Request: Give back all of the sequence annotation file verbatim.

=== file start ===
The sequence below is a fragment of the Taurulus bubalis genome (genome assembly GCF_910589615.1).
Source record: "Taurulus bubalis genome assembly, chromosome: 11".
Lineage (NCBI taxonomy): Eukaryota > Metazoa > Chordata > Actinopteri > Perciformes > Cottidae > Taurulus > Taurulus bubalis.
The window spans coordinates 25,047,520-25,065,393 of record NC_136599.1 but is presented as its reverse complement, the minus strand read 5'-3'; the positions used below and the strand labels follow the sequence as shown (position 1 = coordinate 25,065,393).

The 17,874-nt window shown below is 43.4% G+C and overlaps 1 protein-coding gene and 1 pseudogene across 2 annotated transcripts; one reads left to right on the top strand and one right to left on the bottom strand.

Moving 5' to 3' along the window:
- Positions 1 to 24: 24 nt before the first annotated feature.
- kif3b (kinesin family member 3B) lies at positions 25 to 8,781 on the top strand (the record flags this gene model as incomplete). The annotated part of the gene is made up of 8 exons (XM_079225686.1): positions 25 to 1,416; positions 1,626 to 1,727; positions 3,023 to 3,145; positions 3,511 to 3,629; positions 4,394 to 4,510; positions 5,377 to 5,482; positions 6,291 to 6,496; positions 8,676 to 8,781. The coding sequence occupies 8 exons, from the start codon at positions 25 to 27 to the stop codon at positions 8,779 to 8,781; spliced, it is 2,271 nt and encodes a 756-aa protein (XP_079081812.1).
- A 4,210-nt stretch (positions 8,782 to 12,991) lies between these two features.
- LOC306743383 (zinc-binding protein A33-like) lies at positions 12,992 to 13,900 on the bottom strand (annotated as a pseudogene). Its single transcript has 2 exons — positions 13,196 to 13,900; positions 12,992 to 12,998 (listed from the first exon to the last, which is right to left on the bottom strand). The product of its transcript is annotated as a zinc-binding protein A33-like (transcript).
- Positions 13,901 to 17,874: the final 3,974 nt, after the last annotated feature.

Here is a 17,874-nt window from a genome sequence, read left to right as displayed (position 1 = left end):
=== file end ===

The sequence below is a fragment of the Taurulus bubalis genome (genome assembly GCF_910589615.1).
Source record: "Taurulus bubalis genome assembly, chromosome: 11".
Lineage (NCBI taxonomy): Eukaryota > Metazoa > Chordata > Actinopteri > Perciformes > Cottidae > Taurulus > Taurulus bubalis.
The window spans coordinates 25,047,520-25,065,393 of record NC_136599.1 but is presented as its reverse complement, the minus strand read 5'-3'; the positions used below and the strand labels follow the sequence as shown (position 1 = coordinate 25,065,393).

The 17,874-nt window shown below is 43.4% G+C and overlaps 1 protein-coding gene and 1 pseudogene across 2 annotated transcripts; one reads left to right on the top strand and one right to left on the bottom strand.

Moving 5' to 3' along the window:
- Positions 1 to 24: 24 nt before the first annotated feature.
- kif3b (kinesin family member 3B) lies at positions 25 to 8,781 on the top strand (the record flags this gene model as incomplete). The annotated part of the gene is made up of 8 exons (XM_079225686.1): positions 25 to 1,416; positions 1,626 to 1,727; positions 3,023 to 3,145; positions 3,511 to 3,629; positions 4,394 to 4,510; positions 5,377 to 5,482; positions 6,291 to 6,496; positions 8,676 to 8,781. The coding sequence occupies 8 exons, from the start codon at positions 25 to 27 to the stop codon at positions 8,779 to 8,781; spliced, it is 2,271 nt and encodes a 756-aa protein (XP_079081812.1).
- A 4,210-nt stretch (positions 8,782 to 12,991) lies between these two features.
- LOC306743383 (zinc-binding protein A33-like) lies at positions 12,992 to 13,900 on the bottom strand (annotated as a pseudogene). Its single transcript has 2 exons — positions 13,196 to 13,900; positions 12,992 to 12,998 (listed from the first exon to the last, which is right to left on the bottom strand). The product of its transcript is annotated as a zinc-binding protein A33-like (transcript).
- Positions 13,901 to 17,874: the final 3,974 nt, after the last annotated feature.

Here is a 17,874-nt window from a genome sequence, read left to right as displayed (position 1 = left end):